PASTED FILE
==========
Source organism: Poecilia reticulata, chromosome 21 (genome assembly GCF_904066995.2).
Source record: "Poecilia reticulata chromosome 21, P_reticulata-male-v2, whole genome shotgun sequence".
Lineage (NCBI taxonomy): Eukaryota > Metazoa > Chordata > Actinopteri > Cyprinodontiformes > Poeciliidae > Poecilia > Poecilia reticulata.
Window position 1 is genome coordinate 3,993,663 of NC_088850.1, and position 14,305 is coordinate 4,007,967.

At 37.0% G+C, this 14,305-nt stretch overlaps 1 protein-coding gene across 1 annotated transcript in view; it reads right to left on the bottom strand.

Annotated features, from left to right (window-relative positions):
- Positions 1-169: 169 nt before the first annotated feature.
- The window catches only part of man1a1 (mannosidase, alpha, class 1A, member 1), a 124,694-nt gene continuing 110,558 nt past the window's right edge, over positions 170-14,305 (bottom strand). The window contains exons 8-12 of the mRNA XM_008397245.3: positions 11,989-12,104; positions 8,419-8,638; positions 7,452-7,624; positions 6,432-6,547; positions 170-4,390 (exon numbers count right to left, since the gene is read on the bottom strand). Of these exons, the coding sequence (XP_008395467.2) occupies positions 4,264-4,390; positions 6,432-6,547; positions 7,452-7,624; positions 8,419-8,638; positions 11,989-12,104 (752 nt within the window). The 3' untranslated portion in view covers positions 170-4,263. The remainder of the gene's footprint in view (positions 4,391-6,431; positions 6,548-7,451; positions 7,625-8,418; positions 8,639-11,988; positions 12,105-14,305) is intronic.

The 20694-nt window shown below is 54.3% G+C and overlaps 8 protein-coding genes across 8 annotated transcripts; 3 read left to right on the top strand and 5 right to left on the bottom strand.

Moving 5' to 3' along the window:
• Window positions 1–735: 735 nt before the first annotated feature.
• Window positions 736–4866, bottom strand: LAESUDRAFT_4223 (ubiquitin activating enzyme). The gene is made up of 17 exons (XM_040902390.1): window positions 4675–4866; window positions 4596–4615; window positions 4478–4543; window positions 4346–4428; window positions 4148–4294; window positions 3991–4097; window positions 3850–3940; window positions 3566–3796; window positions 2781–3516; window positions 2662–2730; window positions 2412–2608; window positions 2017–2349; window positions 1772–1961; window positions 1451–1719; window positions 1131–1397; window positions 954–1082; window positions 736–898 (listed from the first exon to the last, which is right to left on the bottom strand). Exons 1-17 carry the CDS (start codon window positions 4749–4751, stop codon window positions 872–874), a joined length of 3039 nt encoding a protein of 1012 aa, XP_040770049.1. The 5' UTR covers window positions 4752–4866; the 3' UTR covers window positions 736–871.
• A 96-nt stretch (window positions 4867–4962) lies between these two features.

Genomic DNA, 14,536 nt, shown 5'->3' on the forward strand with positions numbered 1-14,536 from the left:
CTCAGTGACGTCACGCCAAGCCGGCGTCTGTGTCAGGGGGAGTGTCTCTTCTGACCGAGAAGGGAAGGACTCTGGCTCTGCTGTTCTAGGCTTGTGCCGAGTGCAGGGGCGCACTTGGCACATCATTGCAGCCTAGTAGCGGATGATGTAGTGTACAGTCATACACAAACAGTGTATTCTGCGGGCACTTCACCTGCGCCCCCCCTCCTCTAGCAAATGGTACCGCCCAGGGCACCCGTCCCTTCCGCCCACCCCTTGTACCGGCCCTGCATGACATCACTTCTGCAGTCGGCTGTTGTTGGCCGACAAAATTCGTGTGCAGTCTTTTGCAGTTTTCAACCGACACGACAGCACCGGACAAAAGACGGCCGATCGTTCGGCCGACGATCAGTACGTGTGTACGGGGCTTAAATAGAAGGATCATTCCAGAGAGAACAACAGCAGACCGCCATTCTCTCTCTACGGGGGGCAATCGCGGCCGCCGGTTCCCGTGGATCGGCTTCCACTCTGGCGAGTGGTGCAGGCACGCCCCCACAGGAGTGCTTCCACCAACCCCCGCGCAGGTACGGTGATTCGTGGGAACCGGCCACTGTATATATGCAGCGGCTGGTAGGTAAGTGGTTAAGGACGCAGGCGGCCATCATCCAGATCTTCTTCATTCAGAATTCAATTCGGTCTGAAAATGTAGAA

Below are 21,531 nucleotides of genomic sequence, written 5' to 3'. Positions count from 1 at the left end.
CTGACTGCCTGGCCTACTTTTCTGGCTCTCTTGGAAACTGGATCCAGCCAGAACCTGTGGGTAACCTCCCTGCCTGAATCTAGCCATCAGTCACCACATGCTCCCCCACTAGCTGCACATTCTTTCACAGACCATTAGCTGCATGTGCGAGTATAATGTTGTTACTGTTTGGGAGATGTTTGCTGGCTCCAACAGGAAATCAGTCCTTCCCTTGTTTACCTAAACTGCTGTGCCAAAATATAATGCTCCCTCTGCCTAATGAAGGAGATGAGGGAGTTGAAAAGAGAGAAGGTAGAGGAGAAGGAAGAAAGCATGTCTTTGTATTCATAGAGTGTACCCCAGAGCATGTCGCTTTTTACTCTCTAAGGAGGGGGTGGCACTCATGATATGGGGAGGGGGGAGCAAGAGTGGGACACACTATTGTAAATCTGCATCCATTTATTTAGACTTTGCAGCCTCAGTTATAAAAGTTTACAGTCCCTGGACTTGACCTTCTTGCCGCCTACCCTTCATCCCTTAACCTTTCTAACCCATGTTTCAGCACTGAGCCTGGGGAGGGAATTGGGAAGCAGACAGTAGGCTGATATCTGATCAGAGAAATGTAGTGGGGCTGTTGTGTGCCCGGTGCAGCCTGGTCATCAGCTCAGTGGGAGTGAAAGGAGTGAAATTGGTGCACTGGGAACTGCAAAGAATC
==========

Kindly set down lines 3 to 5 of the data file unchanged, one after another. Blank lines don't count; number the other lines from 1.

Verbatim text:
Lineage (NCBI taxonomy): Eukaryota > Metazoa > Chordata > Actinopteri > Cyprinodontiformes > Poeciliidae > Poecilia > Poecilia reticulata.
Window position 1 is genome coordinate 3,993,663 of NC_088850.1, and position 14,305 is coordinate 4,007,967.

At 37.0% G+C, this 14,305-nt stretch overlaps 1 protein-coding gene across 1 annotated transcript in view; it reads right to left on the bottom strand.